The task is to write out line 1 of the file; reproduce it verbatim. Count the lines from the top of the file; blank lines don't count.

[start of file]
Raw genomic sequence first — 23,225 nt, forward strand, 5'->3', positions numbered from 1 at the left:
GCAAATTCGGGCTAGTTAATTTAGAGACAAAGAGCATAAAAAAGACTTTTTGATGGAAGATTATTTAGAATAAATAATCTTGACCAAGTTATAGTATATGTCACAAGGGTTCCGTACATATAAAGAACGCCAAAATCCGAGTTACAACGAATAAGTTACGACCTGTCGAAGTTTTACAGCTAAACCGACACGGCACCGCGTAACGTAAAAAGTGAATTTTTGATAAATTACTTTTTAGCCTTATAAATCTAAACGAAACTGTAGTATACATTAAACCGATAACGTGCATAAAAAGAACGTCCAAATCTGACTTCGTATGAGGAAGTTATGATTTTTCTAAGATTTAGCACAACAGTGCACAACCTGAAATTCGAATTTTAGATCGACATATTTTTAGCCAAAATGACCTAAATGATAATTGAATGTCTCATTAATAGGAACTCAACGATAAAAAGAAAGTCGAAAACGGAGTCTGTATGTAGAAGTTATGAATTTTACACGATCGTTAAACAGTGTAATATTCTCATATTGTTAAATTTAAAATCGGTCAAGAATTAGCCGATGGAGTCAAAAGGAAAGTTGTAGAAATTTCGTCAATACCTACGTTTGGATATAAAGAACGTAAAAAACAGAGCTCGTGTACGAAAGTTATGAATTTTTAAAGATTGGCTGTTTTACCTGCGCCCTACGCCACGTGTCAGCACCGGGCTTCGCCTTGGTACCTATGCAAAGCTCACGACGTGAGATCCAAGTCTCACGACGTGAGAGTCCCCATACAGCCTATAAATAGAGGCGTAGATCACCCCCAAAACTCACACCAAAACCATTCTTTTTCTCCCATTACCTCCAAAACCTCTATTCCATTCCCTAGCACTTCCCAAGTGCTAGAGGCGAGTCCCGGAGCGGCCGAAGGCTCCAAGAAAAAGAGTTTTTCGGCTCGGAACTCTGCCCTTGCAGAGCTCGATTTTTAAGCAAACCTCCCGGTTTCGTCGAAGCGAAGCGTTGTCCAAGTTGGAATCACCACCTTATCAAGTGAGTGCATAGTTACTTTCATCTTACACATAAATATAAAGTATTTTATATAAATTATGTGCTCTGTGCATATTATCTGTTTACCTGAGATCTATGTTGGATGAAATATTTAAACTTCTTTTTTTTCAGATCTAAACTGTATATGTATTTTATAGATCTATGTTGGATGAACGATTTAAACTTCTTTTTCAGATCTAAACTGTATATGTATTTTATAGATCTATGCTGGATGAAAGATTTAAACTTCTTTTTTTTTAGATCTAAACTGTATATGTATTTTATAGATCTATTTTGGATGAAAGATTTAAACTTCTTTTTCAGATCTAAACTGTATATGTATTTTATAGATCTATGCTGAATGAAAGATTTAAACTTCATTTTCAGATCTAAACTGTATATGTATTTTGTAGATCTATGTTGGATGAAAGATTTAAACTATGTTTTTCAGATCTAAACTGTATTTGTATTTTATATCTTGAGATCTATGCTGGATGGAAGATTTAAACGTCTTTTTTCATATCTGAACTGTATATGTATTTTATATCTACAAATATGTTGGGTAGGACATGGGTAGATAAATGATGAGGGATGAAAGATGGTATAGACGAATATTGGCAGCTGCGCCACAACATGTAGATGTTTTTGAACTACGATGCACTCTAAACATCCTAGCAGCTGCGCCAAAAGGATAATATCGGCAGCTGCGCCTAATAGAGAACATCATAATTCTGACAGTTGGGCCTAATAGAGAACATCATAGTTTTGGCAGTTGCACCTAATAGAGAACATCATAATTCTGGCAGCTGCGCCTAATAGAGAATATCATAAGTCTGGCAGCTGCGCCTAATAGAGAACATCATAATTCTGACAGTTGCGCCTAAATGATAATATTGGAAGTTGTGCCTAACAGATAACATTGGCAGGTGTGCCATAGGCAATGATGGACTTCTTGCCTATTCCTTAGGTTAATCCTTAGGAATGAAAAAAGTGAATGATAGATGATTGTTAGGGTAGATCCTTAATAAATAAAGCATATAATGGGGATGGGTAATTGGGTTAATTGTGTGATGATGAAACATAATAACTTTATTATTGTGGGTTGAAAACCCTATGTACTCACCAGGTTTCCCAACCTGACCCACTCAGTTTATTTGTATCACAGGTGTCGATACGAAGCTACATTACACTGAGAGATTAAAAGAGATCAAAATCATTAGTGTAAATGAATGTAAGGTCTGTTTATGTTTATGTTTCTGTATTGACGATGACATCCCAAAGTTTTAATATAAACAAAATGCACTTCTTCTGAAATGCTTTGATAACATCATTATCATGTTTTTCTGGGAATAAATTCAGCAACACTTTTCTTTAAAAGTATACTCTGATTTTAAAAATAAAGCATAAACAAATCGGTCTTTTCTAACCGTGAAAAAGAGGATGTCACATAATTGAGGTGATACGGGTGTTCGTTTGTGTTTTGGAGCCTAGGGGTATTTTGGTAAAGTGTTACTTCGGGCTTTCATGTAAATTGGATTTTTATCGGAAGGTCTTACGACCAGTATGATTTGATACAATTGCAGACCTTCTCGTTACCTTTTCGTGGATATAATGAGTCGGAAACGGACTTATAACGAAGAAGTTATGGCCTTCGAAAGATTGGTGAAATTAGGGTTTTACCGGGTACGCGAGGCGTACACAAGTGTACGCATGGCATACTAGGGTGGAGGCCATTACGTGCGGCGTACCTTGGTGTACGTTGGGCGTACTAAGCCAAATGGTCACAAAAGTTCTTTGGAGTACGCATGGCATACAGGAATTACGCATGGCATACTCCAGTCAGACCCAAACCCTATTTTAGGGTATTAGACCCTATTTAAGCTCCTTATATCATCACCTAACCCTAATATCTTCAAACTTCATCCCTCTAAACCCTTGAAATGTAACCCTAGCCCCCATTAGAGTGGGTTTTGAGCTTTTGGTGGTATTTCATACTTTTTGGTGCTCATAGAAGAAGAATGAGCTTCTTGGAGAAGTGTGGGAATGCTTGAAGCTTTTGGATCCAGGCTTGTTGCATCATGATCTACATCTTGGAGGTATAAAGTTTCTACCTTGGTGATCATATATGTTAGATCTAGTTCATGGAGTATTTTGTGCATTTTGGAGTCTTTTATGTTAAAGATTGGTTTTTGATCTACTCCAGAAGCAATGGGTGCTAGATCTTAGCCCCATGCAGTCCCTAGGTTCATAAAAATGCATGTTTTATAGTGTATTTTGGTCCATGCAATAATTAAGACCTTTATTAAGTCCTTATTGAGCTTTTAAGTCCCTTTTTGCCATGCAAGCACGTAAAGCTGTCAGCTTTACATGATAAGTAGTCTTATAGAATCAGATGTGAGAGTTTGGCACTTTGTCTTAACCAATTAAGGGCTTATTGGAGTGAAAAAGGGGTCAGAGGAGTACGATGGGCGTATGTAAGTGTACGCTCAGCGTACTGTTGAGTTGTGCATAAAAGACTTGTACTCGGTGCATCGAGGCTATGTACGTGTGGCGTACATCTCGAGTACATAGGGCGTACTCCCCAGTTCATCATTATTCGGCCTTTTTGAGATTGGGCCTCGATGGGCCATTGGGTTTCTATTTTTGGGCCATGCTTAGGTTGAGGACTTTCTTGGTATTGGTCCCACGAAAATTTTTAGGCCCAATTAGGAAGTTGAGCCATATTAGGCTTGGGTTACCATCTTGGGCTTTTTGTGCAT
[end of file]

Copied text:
Raw genomic sequence first — 23,225 nt, forward strand, 5'->3', positions numbered from 1 at the left: